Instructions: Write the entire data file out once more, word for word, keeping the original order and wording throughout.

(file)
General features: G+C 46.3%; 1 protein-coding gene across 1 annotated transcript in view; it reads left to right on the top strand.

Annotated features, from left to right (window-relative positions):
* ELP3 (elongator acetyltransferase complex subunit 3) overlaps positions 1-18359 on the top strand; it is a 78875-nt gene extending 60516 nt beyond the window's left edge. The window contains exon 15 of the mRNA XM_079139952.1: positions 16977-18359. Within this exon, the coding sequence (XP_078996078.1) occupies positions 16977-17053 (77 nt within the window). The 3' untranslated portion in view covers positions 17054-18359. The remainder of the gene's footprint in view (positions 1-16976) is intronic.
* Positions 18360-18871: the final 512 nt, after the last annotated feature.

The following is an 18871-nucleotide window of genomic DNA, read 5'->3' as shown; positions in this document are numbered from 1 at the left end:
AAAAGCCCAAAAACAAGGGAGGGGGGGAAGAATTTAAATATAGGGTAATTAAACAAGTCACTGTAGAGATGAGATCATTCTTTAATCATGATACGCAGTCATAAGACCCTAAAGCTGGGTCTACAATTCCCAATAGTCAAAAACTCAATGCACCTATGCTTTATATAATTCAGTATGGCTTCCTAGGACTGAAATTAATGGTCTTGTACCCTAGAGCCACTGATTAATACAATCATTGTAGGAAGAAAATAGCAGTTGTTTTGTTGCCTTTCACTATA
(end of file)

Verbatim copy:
General features: G+C 46.3%; 1 protein-coding gene across 1 annotated transcript in view; it reads left to right on the top strand.

Annotated features, from left to right (window-relative positions):
* ELP3 (elongator acetyltransferase complex subunit 3) overlaps positions 1-18359 on the top strand; it is a 78875-nt gene extending 60516 nt beyond the window's left edge. The window contains exon 15 of the mRNA XM_079139952.1: positions 16977-18359. Within this exon, the coding sequence (XP_078996078.1) occupies positions 16977-17053 (77 nt within the window). The 3' untranslated portion in view covers positions 17054-18359. The remainder of the gene's footprint in view (positions 1-16976) is intronic.
* Positions 18360-18871: the final 512 nt, after the last annotated feature.

The following is an 18871-nucleotide window of genomic DNA, read 5'->3' as shown; positions in this document are numbered from 1 at the left end:
AAAAGCCCAAAAACAAGGGAGGGGGGGAAGAATTTAAATATAGGGTAATTAAACAAGTCACTGTAGAGATGAGATCATTCTTTAATCATGATACGCAGTCATAAGACCCTAAAGCTGGGTCTACAATTCCCAATAGTCAAAAACTCAATGCACCTATGCTTTATATAATTCAGTATGGCTTCCTAGGACTGAAATTAATGGTCTTGTACCCTAGAGCCACTGATTAATACAATCATTGTAGGAAGAAAATAGCAGTTGTTTTGTTGCCTTTCACTATA